By Anni Simpson on May 23, 2015 at 8:15am
Last September, NoScope offered Player Theory the opportunity to review their second generation glasses, and last month (sorry NoScope), we received a third chance to look at the new and improved versions. To make a long story short, NoScope learned important lessons from their previous release, and the new versions are markedly improved.
Like last time, there are two new styles to choose from:
- Gemini: Slimmer, sleeker frames that are more appropriate for the workplace and beyond. They are probably the most “normal” looking glasses that NoScope offers.
- Golum: Thicker frames that cover your peripheral vision. They are compatible with prescription lenses.
These models come after the original NoScope “Demon” model, as well as the second set which includes the aviator-style “Orion” frames and the plastic-frame “Hydra” frames.
NoScope stands as a possible low-cost competitor to the gaming glasses giant Gunnars, a higher end retailer, who is currently suing NoScope for copyright infringement.
I could be a poster child for the concept of strain. I work as a technical writer, which means eight hours of my workday is dedicated to looking at the glowing screens of my monitor and laptop. When I get home, I transition to a few hours on my PC playing some game or another (PC master race! Kidding … mostly.) My eyes are dry, and my neck often hurts from a specific kind of headache called “occipital neuralgia.” Wherever I can minimize discomfort and pain, I am grateful, so I am always on the lookout for new tools.
Comfort and Style
Gemini frames felt like a regular set of glasses. Although I am legally blind without my lenses and really couldn’t test these frames over any real length of time (they didn’t fit over or under my own pair), they felt comfortable on my face and no different than frames I’ve worn in the past. They also look sleek and professional, and I would’ve had no issue bringing them to work if I was able to see out of them.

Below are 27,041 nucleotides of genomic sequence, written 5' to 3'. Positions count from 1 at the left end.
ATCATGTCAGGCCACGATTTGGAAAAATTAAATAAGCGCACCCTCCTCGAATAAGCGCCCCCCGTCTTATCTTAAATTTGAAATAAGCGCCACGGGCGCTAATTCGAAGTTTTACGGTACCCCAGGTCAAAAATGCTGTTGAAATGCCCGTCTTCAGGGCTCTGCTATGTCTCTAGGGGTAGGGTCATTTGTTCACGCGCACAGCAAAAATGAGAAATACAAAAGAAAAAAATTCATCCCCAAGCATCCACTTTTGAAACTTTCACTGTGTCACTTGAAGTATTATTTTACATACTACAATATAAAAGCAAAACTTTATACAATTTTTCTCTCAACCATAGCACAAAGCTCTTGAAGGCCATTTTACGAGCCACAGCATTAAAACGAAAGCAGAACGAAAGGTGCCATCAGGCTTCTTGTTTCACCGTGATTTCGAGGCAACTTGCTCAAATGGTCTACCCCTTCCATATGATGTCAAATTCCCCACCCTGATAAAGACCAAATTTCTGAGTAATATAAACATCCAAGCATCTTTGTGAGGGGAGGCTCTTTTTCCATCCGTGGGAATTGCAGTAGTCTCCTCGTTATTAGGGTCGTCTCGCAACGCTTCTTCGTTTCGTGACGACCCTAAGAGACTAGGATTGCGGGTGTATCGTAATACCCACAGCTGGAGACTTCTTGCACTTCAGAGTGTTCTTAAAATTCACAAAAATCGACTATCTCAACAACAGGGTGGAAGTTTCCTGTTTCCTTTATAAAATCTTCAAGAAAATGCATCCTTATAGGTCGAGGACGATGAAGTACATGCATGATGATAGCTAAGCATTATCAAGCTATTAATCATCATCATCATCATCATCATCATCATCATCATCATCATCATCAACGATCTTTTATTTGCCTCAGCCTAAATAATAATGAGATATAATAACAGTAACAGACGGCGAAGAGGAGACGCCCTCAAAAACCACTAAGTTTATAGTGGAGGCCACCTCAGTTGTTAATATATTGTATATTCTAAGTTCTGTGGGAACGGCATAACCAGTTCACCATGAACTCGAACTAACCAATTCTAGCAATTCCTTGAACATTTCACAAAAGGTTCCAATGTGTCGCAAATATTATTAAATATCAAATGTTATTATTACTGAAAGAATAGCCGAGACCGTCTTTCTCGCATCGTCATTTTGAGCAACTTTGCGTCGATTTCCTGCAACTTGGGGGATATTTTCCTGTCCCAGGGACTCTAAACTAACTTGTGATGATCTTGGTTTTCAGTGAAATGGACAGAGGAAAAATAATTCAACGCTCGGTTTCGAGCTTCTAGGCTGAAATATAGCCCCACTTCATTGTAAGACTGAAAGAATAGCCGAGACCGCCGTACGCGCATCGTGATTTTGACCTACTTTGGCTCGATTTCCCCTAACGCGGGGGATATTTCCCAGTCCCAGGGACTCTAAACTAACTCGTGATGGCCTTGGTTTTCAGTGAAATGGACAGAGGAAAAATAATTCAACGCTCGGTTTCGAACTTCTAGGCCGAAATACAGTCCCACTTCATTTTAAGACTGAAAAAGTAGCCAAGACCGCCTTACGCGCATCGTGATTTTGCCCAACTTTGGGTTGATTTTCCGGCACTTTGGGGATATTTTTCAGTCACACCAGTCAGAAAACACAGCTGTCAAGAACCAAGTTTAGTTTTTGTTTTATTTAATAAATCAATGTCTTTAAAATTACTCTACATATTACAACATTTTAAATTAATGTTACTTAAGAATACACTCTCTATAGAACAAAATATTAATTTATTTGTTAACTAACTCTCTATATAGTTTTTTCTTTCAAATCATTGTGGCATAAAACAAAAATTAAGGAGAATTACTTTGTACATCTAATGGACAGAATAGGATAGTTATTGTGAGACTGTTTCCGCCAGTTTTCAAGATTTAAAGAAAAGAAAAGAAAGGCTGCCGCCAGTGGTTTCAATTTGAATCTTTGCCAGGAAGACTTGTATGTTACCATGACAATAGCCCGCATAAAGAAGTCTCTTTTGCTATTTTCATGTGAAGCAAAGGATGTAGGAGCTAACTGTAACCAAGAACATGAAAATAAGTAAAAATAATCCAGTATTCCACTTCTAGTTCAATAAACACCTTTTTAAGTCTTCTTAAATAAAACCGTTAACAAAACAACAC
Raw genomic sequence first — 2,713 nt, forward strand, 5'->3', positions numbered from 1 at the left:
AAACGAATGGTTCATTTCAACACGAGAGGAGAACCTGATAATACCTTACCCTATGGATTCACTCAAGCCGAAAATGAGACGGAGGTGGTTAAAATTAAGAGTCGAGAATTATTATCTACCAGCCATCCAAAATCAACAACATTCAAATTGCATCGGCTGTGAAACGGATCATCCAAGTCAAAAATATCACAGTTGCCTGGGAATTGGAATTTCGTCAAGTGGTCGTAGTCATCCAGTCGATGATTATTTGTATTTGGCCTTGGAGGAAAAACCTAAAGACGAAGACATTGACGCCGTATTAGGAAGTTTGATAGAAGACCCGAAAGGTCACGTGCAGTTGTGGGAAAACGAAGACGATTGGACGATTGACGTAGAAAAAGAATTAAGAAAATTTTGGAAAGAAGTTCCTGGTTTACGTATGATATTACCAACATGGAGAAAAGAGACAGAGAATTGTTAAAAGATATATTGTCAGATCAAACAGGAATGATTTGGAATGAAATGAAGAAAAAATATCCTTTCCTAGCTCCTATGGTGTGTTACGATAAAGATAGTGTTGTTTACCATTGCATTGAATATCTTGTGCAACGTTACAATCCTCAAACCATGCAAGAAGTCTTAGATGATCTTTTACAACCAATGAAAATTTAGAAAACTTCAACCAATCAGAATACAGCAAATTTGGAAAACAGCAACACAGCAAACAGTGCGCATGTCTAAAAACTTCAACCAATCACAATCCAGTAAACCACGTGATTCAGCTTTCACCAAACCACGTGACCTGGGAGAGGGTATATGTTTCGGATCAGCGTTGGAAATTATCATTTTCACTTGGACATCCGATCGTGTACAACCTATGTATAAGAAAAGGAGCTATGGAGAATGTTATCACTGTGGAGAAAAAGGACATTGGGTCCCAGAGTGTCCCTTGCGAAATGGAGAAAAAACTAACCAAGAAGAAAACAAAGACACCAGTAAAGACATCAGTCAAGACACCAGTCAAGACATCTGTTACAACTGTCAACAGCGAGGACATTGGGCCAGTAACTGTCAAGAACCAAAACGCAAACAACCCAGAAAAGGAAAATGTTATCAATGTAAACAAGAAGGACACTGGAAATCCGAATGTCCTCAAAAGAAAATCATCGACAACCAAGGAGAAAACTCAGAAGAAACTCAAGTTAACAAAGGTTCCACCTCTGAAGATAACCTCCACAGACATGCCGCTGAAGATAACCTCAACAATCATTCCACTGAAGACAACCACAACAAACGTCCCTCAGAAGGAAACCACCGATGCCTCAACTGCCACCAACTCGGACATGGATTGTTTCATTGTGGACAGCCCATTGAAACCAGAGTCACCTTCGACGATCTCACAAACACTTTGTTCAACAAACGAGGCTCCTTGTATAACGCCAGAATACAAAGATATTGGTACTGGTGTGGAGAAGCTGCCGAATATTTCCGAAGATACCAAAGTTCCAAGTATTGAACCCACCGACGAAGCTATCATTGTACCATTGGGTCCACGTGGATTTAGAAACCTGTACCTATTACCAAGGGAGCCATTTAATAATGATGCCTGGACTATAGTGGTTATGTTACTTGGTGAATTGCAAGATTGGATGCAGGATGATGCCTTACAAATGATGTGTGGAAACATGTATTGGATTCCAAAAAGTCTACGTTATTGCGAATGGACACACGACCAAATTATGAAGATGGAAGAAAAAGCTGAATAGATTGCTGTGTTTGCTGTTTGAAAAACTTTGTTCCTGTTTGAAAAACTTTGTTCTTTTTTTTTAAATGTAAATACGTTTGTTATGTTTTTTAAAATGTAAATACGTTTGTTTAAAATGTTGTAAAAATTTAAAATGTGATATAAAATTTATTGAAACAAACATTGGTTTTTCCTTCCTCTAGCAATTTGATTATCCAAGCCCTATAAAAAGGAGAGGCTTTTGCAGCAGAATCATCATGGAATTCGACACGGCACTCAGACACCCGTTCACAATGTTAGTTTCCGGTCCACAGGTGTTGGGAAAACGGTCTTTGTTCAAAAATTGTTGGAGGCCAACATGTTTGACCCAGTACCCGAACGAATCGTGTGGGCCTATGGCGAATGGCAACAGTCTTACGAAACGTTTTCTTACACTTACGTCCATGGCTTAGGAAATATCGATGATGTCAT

But the Golum.
I absolutely fell in love with the Golum. My previous issues with NoScope lenses included needing large enough frames to cover my prescription pair, as well as the difficulty with my peripheral vision not being covered at the same time my normal perspective was. The experience of shifting back and forth between tinting and non-tinting was jarring, but the Golum covers the sides of your vision, as well as the front, so the experience remained consistent. They were also so comfortable on top of my glasses that I forgot I was wearing them eventually and finally … after two previous iterations … completely immersed myself in the experience of tinting.
While I was impressed with the direction NoScope had taken the second generation in terms of covering as much of your vision as possible, the Golum blew the previous set out of the water.
I plan on taking the NoScope Golum to work and legitimately using them. One of the things I do in the professional environment is write … which means really long periods of time in the high-contrast setting of Libre Office (or any other writer). While the tinted glasses are great in terms of long-term game sessions, they were amazing during work, as well.
As far as scientific evidence to support the effectiveness, theoriginal article cites research using the North Carolina State University library database (to which I have access as a graduate student), finding no statistically significant improvement for users wearing tinted glasses and users in the control groups from neither the Latvian Journal of Physics and Technical Sciences nor the Ophthalmic and Physiological Optics journals.
I honestly can’t rate the effectiveness of the Gemini frames. They’re pretty, and they’re definitely “adult” enough looking that they would be something I would consider wearing. However, I just can’t tell without being able to see full objects without them.
However, I’d recommend the Golum backwards and forwards. I don’t know how NoScope plans to top the Golum without creating the prescription lenses for me, because these were phenomenal. I absolutely love them.
If you’re not interested in glasses at all, these probably aren’t going to interest you anyway. You can always download flu.x for a free way to alleviate eye strain. However, I highly recommend these glasses, especially considering how low cost they really are. The Gemini run at a low $29.99 per pair, and the Golum run at an even lower $24.99.
Gunnars NCSU Libraru\y NoScope Glasses